Time has been good to J.B. Priestley’s magnificent piece of socialist polemic, in the sense that not only is it absolutely on topic for the social issues of today, with the government trying to dial back the amount of benefits that can be claimed by those with long-term sickness and disability, but it’s also on the curriculum for GCSE Eng Lit, which is being sat on Monday 20th May, so the audience should have been packed with sixteen year olds eager to absorb the piece in performance.
Mine was a somewhat harsh critic – less tolerant than we parents of the traditional shortcomings of student drama, which were very much in evidence. Why was Mrs Birling wearing a weird blonde curly wig, more suitable if she had been cast as Dolly Parton than a pre-WWI matriarch? Why had her dress apparently wandered in from a Jane Austen adaptation? Why was Sheila Birling’s blouse constructed of a diaphanous white scarf wound round her top half? Such niggling questions can intrude on one’s appreciation of the dramatic talents of the cast, and are worth addressing.
On the whole it was a good and interesting performance, with one very serious flaw. The beautifully constructed exposition of the way in which each Birling had separately contributed to the destruction of the life and happiness of the unfortunate Eva Smith was performed clearly and passionately and tellingly and sympathetically. (Another niggling lacuna in production values was the failure to provide reviewers with a cast list, so I have no idea who any of these people were.) The chap who played Arthur Birling was rather good, I thought, though his chosen accent and voice did rather fatally remind one of Michael Palin’s various northern dads in Monty Python (Cardboard? Luxury!) and similarly the self-loathing Eric and the smug and clever Gerald were effectively brought before us. Mrs Birling was suitably cold and unrepentant – perhaps the most disagreeable of the family.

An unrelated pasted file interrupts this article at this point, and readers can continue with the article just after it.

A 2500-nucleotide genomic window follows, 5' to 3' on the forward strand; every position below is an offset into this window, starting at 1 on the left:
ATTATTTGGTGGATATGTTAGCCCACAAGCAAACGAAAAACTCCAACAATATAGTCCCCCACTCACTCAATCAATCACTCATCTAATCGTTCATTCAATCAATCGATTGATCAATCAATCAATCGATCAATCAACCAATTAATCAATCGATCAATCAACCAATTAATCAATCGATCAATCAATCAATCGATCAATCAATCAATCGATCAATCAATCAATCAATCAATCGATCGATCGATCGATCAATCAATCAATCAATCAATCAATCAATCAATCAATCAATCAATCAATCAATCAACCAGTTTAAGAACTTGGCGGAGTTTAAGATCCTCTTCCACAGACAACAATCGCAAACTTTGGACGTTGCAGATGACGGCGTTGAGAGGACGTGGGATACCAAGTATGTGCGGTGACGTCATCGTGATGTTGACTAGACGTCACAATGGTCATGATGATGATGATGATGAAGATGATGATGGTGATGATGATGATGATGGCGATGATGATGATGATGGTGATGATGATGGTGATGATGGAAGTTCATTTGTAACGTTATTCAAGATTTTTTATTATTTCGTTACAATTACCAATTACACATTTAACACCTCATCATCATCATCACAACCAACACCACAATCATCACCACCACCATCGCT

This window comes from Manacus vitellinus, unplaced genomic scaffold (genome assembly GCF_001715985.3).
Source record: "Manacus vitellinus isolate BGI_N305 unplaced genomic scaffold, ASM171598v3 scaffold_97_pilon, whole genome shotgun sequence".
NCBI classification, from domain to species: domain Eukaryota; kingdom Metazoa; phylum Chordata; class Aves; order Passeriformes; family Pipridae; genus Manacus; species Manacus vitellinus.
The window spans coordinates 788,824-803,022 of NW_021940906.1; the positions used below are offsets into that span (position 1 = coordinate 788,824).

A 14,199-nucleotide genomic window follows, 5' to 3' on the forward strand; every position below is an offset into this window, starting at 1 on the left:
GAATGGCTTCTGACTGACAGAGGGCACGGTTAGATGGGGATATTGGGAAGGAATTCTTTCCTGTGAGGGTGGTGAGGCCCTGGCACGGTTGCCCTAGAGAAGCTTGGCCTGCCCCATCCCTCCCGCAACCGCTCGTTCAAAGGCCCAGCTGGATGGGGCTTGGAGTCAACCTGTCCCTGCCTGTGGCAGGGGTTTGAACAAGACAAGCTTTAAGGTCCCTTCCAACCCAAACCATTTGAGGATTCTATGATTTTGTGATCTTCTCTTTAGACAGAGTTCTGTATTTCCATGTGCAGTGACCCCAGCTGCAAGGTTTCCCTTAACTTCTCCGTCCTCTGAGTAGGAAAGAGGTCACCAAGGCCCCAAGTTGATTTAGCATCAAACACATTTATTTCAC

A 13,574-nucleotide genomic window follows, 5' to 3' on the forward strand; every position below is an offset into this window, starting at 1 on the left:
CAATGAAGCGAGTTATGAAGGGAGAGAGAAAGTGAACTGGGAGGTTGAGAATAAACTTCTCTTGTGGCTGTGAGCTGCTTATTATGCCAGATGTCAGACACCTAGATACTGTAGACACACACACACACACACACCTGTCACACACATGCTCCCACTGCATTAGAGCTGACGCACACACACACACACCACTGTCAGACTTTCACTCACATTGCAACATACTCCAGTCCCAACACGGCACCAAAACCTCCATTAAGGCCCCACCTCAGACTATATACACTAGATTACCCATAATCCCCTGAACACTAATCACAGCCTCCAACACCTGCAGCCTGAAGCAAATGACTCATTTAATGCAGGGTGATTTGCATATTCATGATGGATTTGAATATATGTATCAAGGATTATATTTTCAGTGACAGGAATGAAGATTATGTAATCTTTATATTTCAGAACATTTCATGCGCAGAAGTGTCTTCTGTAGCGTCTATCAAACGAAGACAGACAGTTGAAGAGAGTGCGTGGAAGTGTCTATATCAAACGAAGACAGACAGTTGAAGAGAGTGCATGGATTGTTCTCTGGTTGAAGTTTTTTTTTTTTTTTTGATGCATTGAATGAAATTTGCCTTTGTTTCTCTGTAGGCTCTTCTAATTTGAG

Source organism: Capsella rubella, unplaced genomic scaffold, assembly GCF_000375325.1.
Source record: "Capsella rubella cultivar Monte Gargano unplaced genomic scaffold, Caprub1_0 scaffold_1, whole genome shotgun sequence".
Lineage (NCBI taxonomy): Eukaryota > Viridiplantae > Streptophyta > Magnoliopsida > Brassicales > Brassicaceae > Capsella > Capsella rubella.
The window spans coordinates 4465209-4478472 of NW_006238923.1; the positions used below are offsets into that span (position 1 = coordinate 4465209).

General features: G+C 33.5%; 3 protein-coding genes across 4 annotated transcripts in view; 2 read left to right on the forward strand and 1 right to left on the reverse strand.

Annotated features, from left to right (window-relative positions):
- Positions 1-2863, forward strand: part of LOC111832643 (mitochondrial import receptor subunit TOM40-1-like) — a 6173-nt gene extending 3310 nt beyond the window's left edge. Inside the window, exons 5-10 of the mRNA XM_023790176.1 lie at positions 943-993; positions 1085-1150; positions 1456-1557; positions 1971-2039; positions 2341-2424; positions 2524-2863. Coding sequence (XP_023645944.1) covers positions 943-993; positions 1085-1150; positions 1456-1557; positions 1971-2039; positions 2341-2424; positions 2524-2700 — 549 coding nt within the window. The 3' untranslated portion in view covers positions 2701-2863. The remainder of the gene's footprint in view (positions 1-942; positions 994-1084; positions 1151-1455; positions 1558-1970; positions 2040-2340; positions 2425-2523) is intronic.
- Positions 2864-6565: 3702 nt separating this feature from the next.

But here we come to the serious flaw, which was the young lady who played Sheila Birling. She was beautiful, and she was passionate, but she was (I’m guessing) French, and her pronunciation, while charming, was about 60% comprehensible (not assisted by the unsympathetic acoustic of this big brick box of a building) and often rather muted. This in itself was not such a serious problem as the complete lack of development in her portrayal of Sheila, the character who arguably travels the most significant emotional journey in the play.
The interesting innovation was the casting of Inspector Goole as a woman. [Warning: spoiler alert - Ed.] One of the disquieting revelations about the mysterious and omniscient Inspector Goole is that he arrives and exposes the complicity of the Birlings in Eva Smith’s destruction several hours before said destruction actually happens – the only flaw in an otherwise brilliant construction, it can leave the audience wondering why, if he knew all this in advance of her suicide, he didn’t attempt to stop her drinking disinfectant instead of spending the evening needling and harrowing the Birlings. This version subtly suggests that Goole could be a projection of the dying girl herself. It was a strong, indeed, commanding, performance.